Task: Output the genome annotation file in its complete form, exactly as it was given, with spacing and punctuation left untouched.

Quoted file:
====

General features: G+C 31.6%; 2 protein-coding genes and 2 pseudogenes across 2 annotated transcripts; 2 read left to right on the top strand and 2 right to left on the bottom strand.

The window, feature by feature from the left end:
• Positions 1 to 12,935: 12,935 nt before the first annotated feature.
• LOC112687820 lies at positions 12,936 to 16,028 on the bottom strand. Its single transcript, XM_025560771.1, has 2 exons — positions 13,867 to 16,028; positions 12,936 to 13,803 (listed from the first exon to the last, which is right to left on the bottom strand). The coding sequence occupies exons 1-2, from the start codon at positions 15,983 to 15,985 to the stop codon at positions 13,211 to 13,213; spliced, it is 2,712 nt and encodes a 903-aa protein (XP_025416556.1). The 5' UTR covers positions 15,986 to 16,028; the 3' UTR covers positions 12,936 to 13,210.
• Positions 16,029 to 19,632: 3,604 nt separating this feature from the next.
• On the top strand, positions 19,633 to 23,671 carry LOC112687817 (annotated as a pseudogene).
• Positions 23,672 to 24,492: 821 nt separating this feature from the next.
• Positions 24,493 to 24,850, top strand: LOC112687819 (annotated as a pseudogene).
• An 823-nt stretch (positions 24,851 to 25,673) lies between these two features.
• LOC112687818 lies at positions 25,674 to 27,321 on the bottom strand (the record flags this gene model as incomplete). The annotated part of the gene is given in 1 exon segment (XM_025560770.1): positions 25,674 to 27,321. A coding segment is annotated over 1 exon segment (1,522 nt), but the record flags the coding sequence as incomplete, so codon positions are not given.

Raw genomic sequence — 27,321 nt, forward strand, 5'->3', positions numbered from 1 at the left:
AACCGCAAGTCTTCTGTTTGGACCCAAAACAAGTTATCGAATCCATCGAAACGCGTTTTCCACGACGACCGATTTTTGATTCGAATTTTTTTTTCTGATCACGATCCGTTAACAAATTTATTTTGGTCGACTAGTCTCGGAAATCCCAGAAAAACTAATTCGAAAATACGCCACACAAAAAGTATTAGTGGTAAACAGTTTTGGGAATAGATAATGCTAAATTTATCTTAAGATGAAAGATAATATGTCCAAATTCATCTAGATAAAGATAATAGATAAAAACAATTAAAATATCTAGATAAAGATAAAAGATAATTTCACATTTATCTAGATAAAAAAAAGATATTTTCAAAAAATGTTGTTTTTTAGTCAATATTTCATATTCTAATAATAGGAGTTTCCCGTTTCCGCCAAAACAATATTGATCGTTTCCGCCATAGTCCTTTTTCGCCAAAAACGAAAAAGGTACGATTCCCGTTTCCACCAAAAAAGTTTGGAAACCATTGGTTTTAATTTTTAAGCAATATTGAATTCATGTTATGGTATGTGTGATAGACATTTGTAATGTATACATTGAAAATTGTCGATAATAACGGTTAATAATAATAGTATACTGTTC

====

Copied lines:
General features: G+C 31.6%; 2 protein-coding genes and 2 pseudogenes across 2 annotated transcripts; 2 read left to right on the top strand and 2 right to left on the bottom strand.

The window, feature by feature from the left end:
• Positions 1 to 12,935: 12,935 nt before the first annotated feature.
• LOC112687820 lies at positions 12,936 to 16,028 on the bottom strand. Its single transcript, XM_025560771.1, has 2 exons — positions 13,867 to 16,028; positions 12,936 to 13,803 (listed from the first exon to the last, which is right to left on the bottom strand). The coding sequence occupies exons 1-2, from the start codon at positions 15,983 to 15,985 to the stop codon at positions 13,211 to 13,213; spliced, it is 2,712 nt and encodes a 903-aa protein (XP_025416556.1). The 5' UTR covers positions 15,986 to 16,028; the 3' UTR covers positions 12,936 to 13,210.
• Positions 16,029 to 19,632: 3,604 nt separating this feature from the next.
• On the top strand, positions 19,633 to 23,671 carry LOC112687817 (annotated as a pseudogene).
• Positions 23,672 to 24,492: 821 nt separating this feature from the next.
• Positions 24,493 to 24,850, top strand: LOC112687819 (annotated as a pseudogene).
• An 823-nt stretch (positions 24,851 to 25,673) lies between these two features.
• LOC112687818 lies at positions 25,674 to 27,321 on the bottom strand (the record flags this gene model as incomplete). The annotated part of the gene is given in 1 exon segment (XM_025560770.1): positions 25,674 to 27,321. A coding segment is annotated over 1 exon segment (1,522 nt), but the record flags the coding sequence as incomplete, so codon positions are not given.

Raw genomic sequence — 27,321 nt, forward strand, 5'->3', positions numbered from 1 at the left:
AACCGCAAGTCTTCTGTTTGGACCCAAAACAAGTTATCGAATCCATCGAAACGCGTTTTCCACGACGACCGATTTTTGATTCGAATTTTTTTTTCTGATCACGATCCGTTAACAAATTTATTTTGGTCGACTAGTCTCGGAAATCCCAGAAAAACTAATTCGAAAATACGCCACACAAAAAGTATTAGTGGTAAACAGTTTTGGGAATAGATAATGCTAAATTTATCTTAAGATGAAAGATAATATGTCCAAATTCATCTAGATAAAGATAATAGATAAAAACAATTAAAATATCTAGATAAAGATAAAAGATAATTTCACATTTATCTAGATAAAAAAAAGATATTTTCAAAAAATGTTGTTTTTTAGTCAATATTTCATATTCTAATAATAGGAGTTTCCCGTTTCCGCCAAAACAATATTGATCGTTTCCGCCATAGTCCTTTTTCGCCAAAAACGAAAAAGGTACGATTCCCGTTTCCACCAAAAAAGTTTGGAAACCATTGGTTTTAATTTTTAAGCAATATTGAATTCATGTTATGGTATGTGTGATAGACATTTGTAATGTATACATTGAAAATTGTCGATAATAACGGTTAATAATAATAGTATACTGTTC